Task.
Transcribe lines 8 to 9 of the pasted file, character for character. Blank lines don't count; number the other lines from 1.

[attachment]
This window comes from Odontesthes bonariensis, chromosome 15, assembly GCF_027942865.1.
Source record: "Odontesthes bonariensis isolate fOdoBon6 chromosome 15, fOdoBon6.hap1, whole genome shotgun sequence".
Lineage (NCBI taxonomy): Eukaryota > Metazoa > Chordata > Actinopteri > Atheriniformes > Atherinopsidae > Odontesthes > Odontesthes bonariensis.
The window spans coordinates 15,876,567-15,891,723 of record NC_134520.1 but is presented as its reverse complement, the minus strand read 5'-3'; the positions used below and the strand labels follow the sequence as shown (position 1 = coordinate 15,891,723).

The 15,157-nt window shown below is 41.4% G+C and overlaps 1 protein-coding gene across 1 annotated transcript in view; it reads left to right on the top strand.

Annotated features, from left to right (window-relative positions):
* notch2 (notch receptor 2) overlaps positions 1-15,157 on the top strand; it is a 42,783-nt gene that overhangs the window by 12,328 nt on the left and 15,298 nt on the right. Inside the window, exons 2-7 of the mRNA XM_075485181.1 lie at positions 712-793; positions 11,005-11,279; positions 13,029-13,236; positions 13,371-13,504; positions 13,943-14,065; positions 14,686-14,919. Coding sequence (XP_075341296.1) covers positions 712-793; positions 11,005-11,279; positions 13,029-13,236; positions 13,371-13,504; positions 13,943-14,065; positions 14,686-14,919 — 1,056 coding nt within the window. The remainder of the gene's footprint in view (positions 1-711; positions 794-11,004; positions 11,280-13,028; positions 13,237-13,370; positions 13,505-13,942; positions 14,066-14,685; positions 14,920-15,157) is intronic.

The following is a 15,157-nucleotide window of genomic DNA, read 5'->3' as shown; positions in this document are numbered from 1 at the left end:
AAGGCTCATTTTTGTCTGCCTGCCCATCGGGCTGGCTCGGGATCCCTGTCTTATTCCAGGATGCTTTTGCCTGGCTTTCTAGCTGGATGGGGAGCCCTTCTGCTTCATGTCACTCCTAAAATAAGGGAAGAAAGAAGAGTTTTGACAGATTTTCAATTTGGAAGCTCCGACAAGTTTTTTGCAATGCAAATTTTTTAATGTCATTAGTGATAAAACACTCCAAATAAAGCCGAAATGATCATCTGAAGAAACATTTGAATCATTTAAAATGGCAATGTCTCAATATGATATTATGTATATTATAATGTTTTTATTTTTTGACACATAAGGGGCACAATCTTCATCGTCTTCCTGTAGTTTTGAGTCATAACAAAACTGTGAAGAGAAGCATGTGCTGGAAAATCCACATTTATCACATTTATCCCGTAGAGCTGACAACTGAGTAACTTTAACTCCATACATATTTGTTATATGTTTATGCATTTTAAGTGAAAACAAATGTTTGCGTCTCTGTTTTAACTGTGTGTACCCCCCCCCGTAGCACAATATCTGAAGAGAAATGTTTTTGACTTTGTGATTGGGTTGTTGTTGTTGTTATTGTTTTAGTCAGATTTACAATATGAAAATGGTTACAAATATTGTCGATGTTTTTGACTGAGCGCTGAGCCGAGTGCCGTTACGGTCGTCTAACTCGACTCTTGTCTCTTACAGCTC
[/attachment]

The following is a 15,157-nucleotide window of genomic DNA, read 5'->3' as shown; positions in this document are numbered from 1 at the left end:
AAGGCTCATTTTTGTCTGCCTGCCCATCGGGCTGGCTCGGGATCCCTGTCTTATTCCAGGATGCTTTTGCCTGGCTTTCTAGCTGGATGGGGAGCCCTTCTGCTTCATGTCACTCCTAAAATAAGGGAAGAAAGAAGAGTTTTGACAGATTTTCAATTTGGAAGCTCCGACAAGTTTTTTGCAATGCAAATTTTTTAATGTCATTAGTGATAAAACACTCCAAATAAAGCCGAAATGATCATCTGAAGAAACATTTGAATCATTTAAAATGGCAATGTCTCAATATGATATTATGTATATTATAATGTTTTTATTTTTTGACACATAAGGGGCACAATCTTCATCGTCTTCCTGTAGTTTTGAGTCATAACAAAACTGTGAAGAGAAGCATGTGCTGGAAAATCCACATTTATCACATTTATCCCGTAGAGCTGACAACTGAGTAACTTTAACTCCATACATATTTGTTATATGTTTATGCATTTTAAGTGAAAACAAATGTTTGCGTCTCTGTTTTAACTGTGTGTACCCCCCCCCGTAGCACAATATCTGAAGAGAAATGTTTTTGACTTTGTGATTGGGTTGTTGTTGTTGTTATTGTTTTAGTCAGATTTACAATATGAAAATGGTTACAAATATTGTCGATGTTTTTGACTGAGCGCTGAGCCGAGTGCCGTTACGGTCGTCTAACTCGACTCTTGTCTCTTACAGCTC